Like Harvard law professor visits UMass, discusses Israeli-Palestinian conflict on Facebook share on Twitter Google Plus One Button

The Harvard Crimson
Divest Protesters Released, Likely to Settle Case
Four members of the student activist group Divest Harvard were arraigned and charged with trespassing after staging a sit-in in the lobby of the Boston Federal Reserve, home to the offices of the Harvard Management Company, which manages Harvard’s $37.6 billion endowment...According to Franta and Harvard Law School student Kelsey C. Skaggs, a Divest Harvard member who attended the protest, the four activists were charged with trespassing. The charges were filed by the Commonwealth of Massachusetts, Skaggs said.
Like Divest Protesters Released, Likely to Settle Case on Facebook share on Twitter Google Plus One Button

Polygamy Is the Next Marriage-Rights Frontier
An op-ed by Noah Feldman. After the Supreme Court’s landmark gay marriage decision, can a constitutional right to plural marriage be far behind? It seemed that way in 2013, when a federal district court in Utah followed the Supreme Court ruling by striking down part of the state’s bigamy law in a case involving the family featured in the television show “Sister Wives.” But on Monday a federal appeals court reversed the decision. It said that the case was moot because Utah prosecutors had shelved prosecution of the Sister Wives family and announced a new policy to prosecute polygamists only if they were also suspected of fraud or abuse.
Like Polygamy Is the Next Marriage-Rights Frontier on Facebook share on Twitter Google Plus One Button

You are receiving this email because you are a member of the Harvard Law School community.

  from this list.

Our mailing address is:
Harvard Law School
1563 Massachusetts Avenue
4th Floor
Cambridge, MA 02138

Add us to your address book

Copyright (C) 2016 Harvard Law School All rights reserved.

Forward this email to a friend.
Update your profile.


All titles, content, publisher names, trademarks, artwork, and associated imagery are trademarks and/or copyright material of their respective owners. All rights reserved. The Spam Archive website contains material for general information purposes only. It has been written for the purpose of providing information and historical reference containing in the main instances of business or commercial spam.

Many of the messages in Spamdex's archive contain forged headers in one form or another. The fact that an email claims to have come from one email address or another does not mean it actually originated at that address! Please use spamdex responsibly.

Yes YOU! Get INVOLVED - Send in your spam and report offenders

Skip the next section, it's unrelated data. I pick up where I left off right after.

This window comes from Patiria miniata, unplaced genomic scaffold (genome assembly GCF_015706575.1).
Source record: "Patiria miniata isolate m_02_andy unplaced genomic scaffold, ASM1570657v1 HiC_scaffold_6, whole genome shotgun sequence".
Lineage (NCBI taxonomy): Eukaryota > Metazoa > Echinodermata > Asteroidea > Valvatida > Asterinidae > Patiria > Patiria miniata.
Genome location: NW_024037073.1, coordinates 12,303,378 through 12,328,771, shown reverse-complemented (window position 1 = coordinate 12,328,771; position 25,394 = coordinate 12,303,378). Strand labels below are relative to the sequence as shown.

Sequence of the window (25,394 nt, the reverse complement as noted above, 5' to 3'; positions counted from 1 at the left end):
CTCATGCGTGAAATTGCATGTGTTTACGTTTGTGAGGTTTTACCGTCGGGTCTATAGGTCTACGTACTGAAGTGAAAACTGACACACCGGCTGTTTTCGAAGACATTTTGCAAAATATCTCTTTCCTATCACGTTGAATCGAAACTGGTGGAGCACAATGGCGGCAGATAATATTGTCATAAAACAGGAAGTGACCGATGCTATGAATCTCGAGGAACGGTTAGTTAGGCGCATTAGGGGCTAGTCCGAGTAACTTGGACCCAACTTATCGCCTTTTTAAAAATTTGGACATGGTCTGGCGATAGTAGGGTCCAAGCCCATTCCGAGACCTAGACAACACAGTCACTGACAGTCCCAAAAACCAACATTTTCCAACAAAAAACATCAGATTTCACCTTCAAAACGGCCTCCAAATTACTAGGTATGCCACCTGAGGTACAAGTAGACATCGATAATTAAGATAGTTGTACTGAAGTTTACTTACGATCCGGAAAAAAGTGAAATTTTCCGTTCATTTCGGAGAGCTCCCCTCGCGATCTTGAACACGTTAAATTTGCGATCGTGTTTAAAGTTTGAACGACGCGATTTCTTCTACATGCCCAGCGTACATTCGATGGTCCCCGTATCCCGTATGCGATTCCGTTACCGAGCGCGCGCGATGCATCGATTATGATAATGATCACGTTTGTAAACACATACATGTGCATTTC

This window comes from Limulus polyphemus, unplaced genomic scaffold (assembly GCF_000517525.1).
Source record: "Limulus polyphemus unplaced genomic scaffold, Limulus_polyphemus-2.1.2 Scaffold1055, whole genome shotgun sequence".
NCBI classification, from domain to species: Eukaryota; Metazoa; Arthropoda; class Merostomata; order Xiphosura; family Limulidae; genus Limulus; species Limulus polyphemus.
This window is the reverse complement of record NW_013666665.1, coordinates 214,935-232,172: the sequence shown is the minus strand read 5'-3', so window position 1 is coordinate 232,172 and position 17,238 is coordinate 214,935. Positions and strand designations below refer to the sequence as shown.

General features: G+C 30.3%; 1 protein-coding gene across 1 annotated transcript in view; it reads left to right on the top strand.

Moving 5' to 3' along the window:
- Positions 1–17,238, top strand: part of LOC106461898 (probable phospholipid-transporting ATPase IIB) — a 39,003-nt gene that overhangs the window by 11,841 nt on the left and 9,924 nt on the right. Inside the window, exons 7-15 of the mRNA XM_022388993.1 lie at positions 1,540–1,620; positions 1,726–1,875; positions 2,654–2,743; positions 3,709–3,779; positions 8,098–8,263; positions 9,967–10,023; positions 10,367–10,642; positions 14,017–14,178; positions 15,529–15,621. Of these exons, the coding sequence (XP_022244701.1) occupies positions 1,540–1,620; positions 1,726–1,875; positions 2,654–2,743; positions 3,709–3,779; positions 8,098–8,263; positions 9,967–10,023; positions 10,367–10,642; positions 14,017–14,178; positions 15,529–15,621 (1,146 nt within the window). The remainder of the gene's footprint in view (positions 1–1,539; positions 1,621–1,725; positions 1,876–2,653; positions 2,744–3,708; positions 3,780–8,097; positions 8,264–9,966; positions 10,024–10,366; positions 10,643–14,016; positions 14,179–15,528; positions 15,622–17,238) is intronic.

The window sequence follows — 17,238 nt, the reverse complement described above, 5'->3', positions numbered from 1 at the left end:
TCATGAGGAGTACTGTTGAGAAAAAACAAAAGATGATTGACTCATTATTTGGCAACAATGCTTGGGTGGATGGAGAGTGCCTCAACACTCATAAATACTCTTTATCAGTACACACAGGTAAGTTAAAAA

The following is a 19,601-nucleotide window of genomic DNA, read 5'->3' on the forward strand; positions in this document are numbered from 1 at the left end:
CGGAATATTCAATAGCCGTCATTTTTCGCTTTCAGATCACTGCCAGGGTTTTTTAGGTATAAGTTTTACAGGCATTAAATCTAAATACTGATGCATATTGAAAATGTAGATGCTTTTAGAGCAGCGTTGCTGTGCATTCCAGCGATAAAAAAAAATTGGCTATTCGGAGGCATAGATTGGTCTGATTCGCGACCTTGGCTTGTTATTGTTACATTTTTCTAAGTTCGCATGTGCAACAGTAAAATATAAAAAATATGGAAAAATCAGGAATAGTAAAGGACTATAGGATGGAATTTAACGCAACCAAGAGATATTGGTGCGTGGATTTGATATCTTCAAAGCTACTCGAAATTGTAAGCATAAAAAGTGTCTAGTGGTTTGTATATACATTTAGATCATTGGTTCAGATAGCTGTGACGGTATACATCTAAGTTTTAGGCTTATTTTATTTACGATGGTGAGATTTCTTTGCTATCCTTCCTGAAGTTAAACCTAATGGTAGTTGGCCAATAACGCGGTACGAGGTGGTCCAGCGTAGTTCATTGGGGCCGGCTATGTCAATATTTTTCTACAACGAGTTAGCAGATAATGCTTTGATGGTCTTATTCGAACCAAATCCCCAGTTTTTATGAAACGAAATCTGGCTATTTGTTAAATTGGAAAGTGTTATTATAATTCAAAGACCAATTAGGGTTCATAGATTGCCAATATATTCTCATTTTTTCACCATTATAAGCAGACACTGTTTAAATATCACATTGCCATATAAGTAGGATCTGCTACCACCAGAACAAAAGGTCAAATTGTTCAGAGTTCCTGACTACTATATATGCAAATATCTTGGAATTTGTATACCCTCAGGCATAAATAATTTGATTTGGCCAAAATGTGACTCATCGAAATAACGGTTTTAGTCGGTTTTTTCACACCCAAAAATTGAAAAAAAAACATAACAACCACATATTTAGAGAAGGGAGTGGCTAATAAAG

Create a rule in outlook or simply forward the junk email you receive to | See contributors

Google + Spam 2010- 2017 Spamdex - The Spam Archive for the internet. unsolicited electric messages (spam) archived for posterity. Link to us and help promote Spamdex as a means of forcing Spammers to re-think the amount of spam they send us.

The Spam Archive - Chronicling spam emails into readable web records index for all time

Please contact us with any comments or questions at Spam Archive is a non-profit library of thousands of spam email messages sent to a single email address. A number of far-sighted people have been saving all their spam and have put it online. This is a valuable resource for anyone writing Bayesian filters. The Spam Archive is building a digital library of Internet spam. Your use of the Archive is subject to the Archive's Terms of Use. All emails viewed are copyright of the respected companies or corporations. Thanks to Benedict Sykes for assisting with tech problems and Google Indexing, ta Ben.

Our inspiration is the "Internet Archive" USA. "Libraries exist to preserve society's cultural artefacts and to provide access to them. If libraries are to continue to foster education and scholarship in this era of digital technology, it's essential for them to extend those functions into the digital world." This is our library of unsolicited emails from around the world. See Spamdex is in no way associated though. Supporters and members of Helping rid the internet of spam, one email at a time. Working with Inernet Aware to improve user knowlegde on keeping safe online. Many thanks to all our supporters including Vanilla Circus for providing SEO advice and other content syndication help | Link to us | Terms | Privacy | Cookies | Complaints | Copyright | Spam emails / ICO | Spam images | Sitemap | All hosting and cloud migration by Cloudworks.

Important: Users take note, this is Spamdex - The Spam Archive for the internet. Some of the pages indexed could contain offensive language or contain fraudulent offers. If an offer looks too good to be true it probably is! Please tread, carefully, all of the links should be fine. Clicking I agree means you agree to our terms and conditions. We cannot be held responsible etc etc.

The Spam Archive - Chronicling spam emails into readable web records

The Glass House | London | SW19 8AE |
Spamdex is a digital archive of unsolicited electronic mail 4.9 out of 5 based on reviews
Spamdex - The Spam Archive Located in London, SW19 8AE. Phone: 08000 0514541.